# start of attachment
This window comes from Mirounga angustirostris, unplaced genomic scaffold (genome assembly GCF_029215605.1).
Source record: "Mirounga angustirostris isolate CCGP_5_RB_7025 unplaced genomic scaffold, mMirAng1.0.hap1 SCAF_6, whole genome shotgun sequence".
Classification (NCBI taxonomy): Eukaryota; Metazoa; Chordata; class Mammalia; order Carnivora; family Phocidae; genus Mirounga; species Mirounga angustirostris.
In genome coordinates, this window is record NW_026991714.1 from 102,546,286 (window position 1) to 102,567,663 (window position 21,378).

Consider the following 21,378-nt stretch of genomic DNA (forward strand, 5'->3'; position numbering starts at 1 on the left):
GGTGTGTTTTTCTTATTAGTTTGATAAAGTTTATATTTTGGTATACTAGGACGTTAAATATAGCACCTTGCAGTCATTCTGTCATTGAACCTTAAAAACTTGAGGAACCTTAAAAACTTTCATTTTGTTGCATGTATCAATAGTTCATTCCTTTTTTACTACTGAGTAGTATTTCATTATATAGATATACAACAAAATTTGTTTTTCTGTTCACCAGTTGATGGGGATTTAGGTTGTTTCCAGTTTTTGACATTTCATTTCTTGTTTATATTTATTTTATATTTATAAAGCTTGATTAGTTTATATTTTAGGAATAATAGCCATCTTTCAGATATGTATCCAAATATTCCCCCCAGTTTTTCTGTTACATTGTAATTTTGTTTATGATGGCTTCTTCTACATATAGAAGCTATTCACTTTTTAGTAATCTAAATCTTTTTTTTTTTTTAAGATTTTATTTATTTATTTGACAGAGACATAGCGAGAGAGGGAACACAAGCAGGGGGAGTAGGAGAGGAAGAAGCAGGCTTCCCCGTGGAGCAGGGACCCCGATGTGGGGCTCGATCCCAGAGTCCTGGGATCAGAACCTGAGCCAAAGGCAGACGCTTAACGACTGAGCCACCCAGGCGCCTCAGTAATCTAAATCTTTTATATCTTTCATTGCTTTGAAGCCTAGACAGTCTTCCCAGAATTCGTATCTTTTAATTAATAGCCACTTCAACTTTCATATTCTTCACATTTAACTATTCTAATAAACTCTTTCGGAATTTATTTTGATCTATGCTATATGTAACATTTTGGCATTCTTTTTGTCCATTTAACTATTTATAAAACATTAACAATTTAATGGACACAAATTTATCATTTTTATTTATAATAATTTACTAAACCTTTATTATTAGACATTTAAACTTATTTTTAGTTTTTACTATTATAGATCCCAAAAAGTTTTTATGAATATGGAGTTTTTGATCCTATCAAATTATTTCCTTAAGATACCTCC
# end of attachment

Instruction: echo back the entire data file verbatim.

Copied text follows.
This window comes from Mirounga angustirostris, unplaced genomic scaffold (genome assembly GCF_029215605.1).
Source record: "Mirounga angustirostris isolate CCGP_5_RB_7025 unplaced genomic scaffold, mMirAng1.0.hap1 SCAF_6, whole genome shotgun sequence".
Classification (NCBI taxonomy): Eukaryota; Metazoa; Chordata; class Mammalia; order Carnivora; family Phocidae; genus Mirounga; species Mirounga angustirostris.
In genome coordinates, this window is record NW_026991714.1 from 102,546,286 (window position 1) to 102,567,663 (window position 21,378).

Consider the following 21,378-nt stretch of genomic DNA (forward strand, 5'->3'; position numbering starts at 1 on the left):
GGTGTGTTTTTCTTATTAGTTTGATAAAGTTTATATTTTGGTATACTAGGACGTTAAATATAGCACCTTGCAGTCATTCTGTCATTGAACCTTAAAAACTTGAGGAACCTTAAAAACTTTCATTTTGTTGCATGTATCAATAGTTCATTCCTTTTTTACTACTGAGTAGTATTTCATTATATAGATATACAACAAAATTTGTTTTTCTGTTCACCAGTTGATGGGGATTTAGGTTGTTTCCAGTTTTTGACATTTCATTTCTTGTTTATATTTATTTTATATTTATAAAGCTTGATTAGTTTATATTTTAGGAATAATAGCCATCTTTCAGATATGTATCCAAATATTCCCCCCAGTTTTTCTGTTACATTGTAATTTTGTTTATGATGGCTTCTTCTACATATAGAAGCTATTCACTTTTTAGTAATCTAAATCTTTTTTTTTTTTTAAGATTTTATTTATTTATTTGACAGAGACATAGCGAGAGAGGGAACACAAGCAGGGGGAGTAGGAGAGGAAGAAGCAGGCTTCCCCGTGGAGCAGGGACCCCGATGTGGGGCTCGATCCCAGAGTCCTGGGATCAGAACCTGAGCCAAAGGCAGACGCTTAACGACTGAGCCACCCAGGCGCCTCAGTAATCTAAATCTTTTATATCTTTCATTGCTTTGAAGCCTAGACAGTCTTCCCAGAATTCGTATCTTTTAATTAATAGCCACTTCAACTTTCATATTCTTCACATTTAACTATTCTAATAAACTCTTTCGGAATTTATTTTGATCTATGCTATATGTAACATTTTGGCATTCTTTTTGTCCATTTAACTATTTATAAAACATTAACAATTTAATGGACACAAATTTATCATTTTTATTTATAATAATTTACTAAACCTTTATTATTAGACATTTAAACTTATTTTTAGTTTTTACTATTATAGATCCCAAAAAGTTTTTATGAATATGGAGTTTTTGATCCTATCAAATTATTTCCTTAAGATACCTCC